3. Compare This Data with Your Hosting Provider
This data will give you a good idea of the number of devices or people that are listening to your show and how many are sticking around until the end.
If you want even more data, you can look into the analytics of your hosting provider. I use Libsyn for mine. I’ll show you my Libsyn stats below, which gives you an idea of the download trajectory of a podcast.
By comparing this data, you’ll get an idea of the overall consumption pattern of your show, both when it comes to downloads, unique devices, and the percentage of your show that people listen to.
This will give you a much fuller picture when it comes to understanding the average listener of your podcast. You can use this to improve your episodes, change up the structure, or persuade sponsors of the value of your podcast.
4. Compare this Data with YouTube
A lot of people don’t agree with me, but I think that YouTube is a great place to publish your podcast episodes.
Not only are big-name podcasters starting to do this like Joe Rogan and Lewis Howes, but I have also seen people watching my own show this way.
When I publish it on YouTube, I don’t get nearly as many listens, but I do get a lot more data than I do from my podcast hosting provider.
For example, let’s take this one episode which I published and got 95 views. You can see the download trajectory below, which is pretty similar to the other stats providers.
This gives you an idea of total views for this video or listens for the podcast on YouTube. In order to get a full picture, I gotta take a look at the percentage of viewers that are staying around until the end of the show.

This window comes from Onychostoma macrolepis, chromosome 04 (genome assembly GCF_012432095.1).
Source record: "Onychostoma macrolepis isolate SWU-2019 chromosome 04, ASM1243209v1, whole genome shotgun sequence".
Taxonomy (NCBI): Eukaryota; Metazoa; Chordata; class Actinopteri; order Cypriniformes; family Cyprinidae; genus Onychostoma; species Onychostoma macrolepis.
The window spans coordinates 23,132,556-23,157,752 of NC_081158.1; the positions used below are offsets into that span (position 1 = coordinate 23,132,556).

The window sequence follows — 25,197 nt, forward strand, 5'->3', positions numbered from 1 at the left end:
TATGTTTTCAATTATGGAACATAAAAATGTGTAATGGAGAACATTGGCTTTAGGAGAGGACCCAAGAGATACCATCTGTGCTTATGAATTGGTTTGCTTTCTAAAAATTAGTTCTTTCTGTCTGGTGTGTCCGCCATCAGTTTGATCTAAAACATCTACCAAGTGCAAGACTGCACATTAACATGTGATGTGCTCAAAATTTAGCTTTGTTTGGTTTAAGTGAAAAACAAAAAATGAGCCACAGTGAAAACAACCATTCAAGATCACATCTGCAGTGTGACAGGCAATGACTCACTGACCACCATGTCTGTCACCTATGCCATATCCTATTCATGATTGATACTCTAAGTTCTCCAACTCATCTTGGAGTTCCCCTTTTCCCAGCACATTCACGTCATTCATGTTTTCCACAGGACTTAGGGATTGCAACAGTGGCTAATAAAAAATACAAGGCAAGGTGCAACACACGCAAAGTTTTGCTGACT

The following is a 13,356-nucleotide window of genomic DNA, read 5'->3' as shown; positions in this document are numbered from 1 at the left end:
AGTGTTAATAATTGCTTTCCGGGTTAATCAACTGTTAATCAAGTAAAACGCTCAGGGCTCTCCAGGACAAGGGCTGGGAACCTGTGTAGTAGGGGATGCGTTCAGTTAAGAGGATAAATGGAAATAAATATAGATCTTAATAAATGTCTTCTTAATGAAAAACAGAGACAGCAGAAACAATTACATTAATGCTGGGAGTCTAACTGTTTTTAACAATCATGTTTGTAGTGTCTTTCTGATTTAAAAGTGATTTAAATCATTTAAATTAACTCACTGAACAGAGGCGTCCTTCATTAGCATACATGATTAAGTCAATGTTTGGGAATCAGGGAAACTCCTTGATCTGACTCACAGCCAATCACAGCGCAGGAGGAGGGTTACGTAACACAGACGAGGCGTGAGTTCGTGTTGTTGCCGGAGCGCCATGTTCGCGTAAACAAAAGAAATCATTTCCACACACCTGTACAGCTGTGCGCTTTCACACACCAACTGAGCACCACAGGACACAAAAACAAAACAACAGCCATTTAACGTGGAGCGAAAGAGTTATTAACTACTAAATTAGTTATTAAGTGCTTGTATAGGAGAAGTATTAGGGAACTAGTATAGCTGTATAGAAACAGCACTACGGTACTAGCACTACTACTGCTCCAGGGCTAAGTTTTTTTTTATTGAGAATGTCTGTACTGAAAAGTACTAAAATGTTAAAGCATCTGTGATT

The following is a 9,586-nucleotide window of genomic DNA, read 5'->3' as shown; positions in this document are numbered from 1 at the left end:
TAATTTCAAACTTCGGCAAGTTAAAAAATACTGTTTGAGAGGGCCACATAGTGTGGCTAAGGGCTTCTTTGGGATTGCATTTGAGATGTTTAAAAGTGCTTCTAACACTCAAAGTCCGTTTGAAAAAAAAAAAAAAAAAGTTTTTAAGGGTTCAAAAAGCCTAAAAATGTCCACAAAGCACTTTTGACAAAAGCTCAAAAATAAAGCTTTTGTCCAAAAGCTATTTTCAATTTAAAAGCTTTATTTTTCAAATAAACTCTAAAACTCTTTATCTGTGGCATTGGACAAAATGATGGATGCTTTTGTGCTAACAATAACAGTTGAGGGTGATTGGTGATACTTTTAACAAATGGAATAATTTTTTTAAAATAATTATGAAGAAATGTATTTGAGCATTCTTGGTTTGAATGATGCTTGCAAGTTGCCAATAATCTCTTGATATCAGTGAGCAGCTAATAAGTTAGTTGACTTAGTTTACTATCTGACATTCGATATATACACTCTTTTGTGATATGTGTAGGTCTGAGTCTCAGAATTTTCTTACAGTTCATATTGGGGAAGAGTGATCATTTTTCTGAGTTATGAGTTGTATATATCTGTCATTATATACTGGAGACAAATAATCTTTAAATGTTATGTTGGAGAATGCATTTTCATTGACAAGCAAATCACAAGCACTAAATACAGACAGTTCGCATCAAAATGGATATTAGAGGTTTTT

Now… the next chart is a little confusing. Basically it shows average retention for your videos. My video’s stats indicate that about 15% of the audience stays around until the 30 minute mark (when the show is closing up) and probably only 5% until the very, very end.
In total, the average view duration is about 8 minutes, but that number is misleading. I don’t really care about the number of people who listen to my show.
I’m more interested in the number that are “raving fans” because they are more likely to become buyers or take action in some way.
5. How to Use this Data…
Now that you know how to get more data on the listeners of your podcast, the question is how do you use it?
Of course, you can use this data to persuade more people to sponsor your show. It will be easier for them to see a direct return on investment for their advertising spend.
I talk about more podcast marketing techniques in my book, Podcasting for Beginners.
I think another great way to use it is to change up the structure of your show so that you’re making sure your announcements or call-to-action messages get the maximum exposure.
Many podcasters will only have a call-to-action message at the end or in the very beginning. They forget that they can do this in the middle or allude to what they want their podcast listeners to do throughout the podcast.
I plan to use this data to be more aware of when my audience is tuned into my show and when they’re not.
What do you think?